Our seminar today has not been accounted for but I told relevant officials last night that if we had time I would discuss a bit with people who would receive the ownership titles. That is why we have asked the youth volunteers to make some remarks on the settlement and the cultivation in the ownership provision areas. The people will be confident. Take for instance the issue of four prioritized infrastrutural components to be resolved for the people in those places.
As these places are far away from the centre, people here are all new residents except those in the village of Mean Jei, which is an old village and close to the National Road. Perhaps there are few other places too that are old residential areas. However, during the war, people fled and only returned after the war ended too. Some returned to their own villages while others did not. Based on the reality we have the need to establish new villages and while this is the responsibility to be taken by the administrative authority, I am sure we all agree that there must also be support to be provided for the infrastructural development as well. We have to make sure these people are accessible to road, school, health clinic and irrigation on top of water for consumption. Institutions concerned should incorporate the relevant four areas of infrastructural development into short and medium term policies so that we can work out on budgetting.
As for school. today HE Im Chhun Lim (Minister for Land Management, Urban Planning and Construction) and HE Sar Chamrong, Governor of Kratie, will cover the cost of building one school here. I do one too. We also provided five school buildings for Siem Reap, seven for Banteay Meanjei and one for Kompong Thom. These are the contributions generous people can make but as far as road, irrigation, health clinic are concerned, they should be included in short and medium term political framework.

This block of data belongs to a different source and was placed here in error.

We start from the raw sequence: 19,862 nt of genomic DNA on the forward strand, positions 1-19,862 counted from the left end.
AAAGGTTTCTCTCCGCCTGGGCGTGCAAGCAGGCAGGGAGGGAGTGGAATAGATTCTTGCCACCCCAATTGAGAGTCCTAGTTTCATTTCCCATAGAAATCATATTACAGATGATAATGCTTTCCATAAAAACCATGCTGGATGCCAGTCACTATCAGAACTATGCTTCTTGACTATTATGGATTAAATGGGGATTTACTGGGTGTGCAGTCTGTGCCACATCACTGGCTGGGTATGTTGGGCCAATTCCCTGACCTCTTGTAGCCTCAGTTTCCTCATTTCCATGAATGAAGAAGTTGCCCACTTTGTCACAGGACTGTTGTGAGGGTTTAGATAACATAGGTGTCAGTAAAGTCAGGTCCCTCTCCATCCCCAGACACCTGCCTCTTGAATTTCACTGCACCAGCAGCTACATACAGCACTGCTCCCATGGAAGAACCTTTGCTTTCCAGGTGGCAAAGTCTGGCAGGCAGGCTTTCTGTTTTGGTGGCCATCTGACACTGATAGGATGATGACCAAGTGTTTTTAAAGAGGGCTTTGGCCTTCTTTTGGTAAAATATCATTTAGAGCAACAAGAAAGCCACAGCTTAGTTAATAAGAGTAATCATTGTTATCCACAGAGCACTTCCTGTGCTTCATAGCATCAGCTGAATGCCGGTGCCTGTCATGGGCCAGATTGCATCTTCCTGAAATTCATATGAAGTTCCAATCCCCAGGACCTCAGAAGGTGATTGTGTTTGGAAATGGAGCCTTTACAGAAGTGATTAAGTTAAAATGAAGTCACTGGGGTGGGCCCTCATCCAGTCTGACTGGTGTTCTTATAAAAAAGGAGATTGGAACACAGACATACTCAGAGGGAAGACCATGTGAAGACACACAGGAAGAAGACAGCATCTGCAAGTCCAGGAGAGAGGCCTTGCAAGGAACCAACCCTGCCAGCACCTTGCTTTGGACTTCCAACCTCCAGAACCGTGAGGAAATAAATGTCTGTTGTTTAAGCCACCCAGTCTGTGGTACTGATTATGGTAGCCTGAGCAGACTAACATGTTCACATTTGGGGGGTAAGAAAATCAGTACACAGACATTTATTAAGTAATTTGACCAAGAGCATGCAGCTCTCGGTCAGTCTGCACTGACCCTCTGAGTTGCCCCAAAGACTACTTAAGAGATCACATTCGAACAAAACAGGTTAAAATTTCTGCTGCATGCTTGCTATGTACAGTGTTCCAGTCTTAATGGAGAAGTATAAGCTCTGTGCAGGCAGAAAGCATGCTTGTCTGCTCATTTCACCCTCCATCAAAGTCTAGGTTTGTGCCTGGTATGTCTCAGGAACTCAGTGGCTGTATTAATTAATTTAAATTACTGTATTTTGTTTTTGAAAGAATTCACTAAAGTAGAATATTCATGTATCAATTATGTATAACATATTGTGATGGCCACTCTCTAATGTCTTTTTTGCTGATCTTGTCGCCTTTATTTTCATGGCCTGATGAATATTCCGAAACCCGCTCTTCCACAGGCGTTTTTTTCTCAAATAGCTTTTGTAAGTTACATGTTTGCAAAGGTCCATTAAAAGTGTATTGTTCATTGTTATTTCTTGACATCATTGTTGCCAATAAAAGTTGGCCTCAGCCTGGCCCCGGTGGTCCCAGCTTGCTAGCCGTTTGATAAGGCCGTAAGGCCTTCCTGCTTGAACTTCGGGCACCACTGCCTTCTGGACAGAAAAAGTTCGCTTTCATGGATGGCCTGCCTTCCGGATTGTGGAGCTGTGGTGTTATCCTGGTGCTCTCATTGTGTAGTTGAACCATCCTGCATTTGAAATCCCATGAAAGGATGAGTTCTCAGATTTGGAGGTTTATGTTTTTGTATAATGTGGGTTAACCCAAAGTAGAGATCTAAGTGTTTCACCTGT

Resolving land issue and providing land to the people is not a new matter for the Cambodian People’s Party or the Royal Government. Why do I always mention “new implementation of existing policies”? It is because it is not a new issue for the Cambodian People’s Party and/or Hun Sen. Measuring land and giving people land titles this time can be considered the fourth of its kind. The first one was after the liberation (from the genocide) in 1979. Take for instance, the gentleman over there and brother Nhim Khev here never have land ownership titles before. (Haven’t we heard them said) the Frnech (companies that were in Cambodia to run the rubber plantation) chased them from one place to another. They moved to Mean Jei village. They after were arrested and jailed by the Polpotists. The liberation of the country in 1979 allowed them to return to their village but there were no such things as land ownership titles. If I am not mistaken, it has been a whole life already that people between Snuol of Kratie and Krek of Kompong Cham province never have land ownership titles.
I had been among the people who farmed in the Jamkar Thmey (new farm) in Memot too. My father led us here. Toward the end we bought about 12 hectares of land at Porng Toeuk (but I do not remember if) there were any ownership titles. We just bought (and possessed) it like what Mr. Khev did. (I think it was a good I dea that) he did not use all the money he had to buy motorcycle but 25 hectares of land. I think brother Khev has got gold (by which I mean) the land is the gold. We cultivate and sell our produce from the land. With the sale one can buy gold, motorcycle, etc.
Well, Pol Pot discarded the land ownership no matter if there were or not one everywhere throughout the country. Take for instance areas along the national road 7. During the war in 1970 people fled their properties. That was followed by the fact that Pol Pot later abolished all ownerships. After 1979, our people came back to possess the land once again. Some went to former places while some went to new places. That is what was given in the first place. In the decade 1980, each family might consist of only father and mother plus two children. Over thirty years later the family size becomes larger with more children, sometimes in matter of double or triple. When most of the families each had four people, two hectares of land was good to feed them. However, when the family size grows bigger, the feeding capacity of two hectares of land does not suffice. People therefore had to seek new land, where some claimed and possessed them and some purchased those claimed land.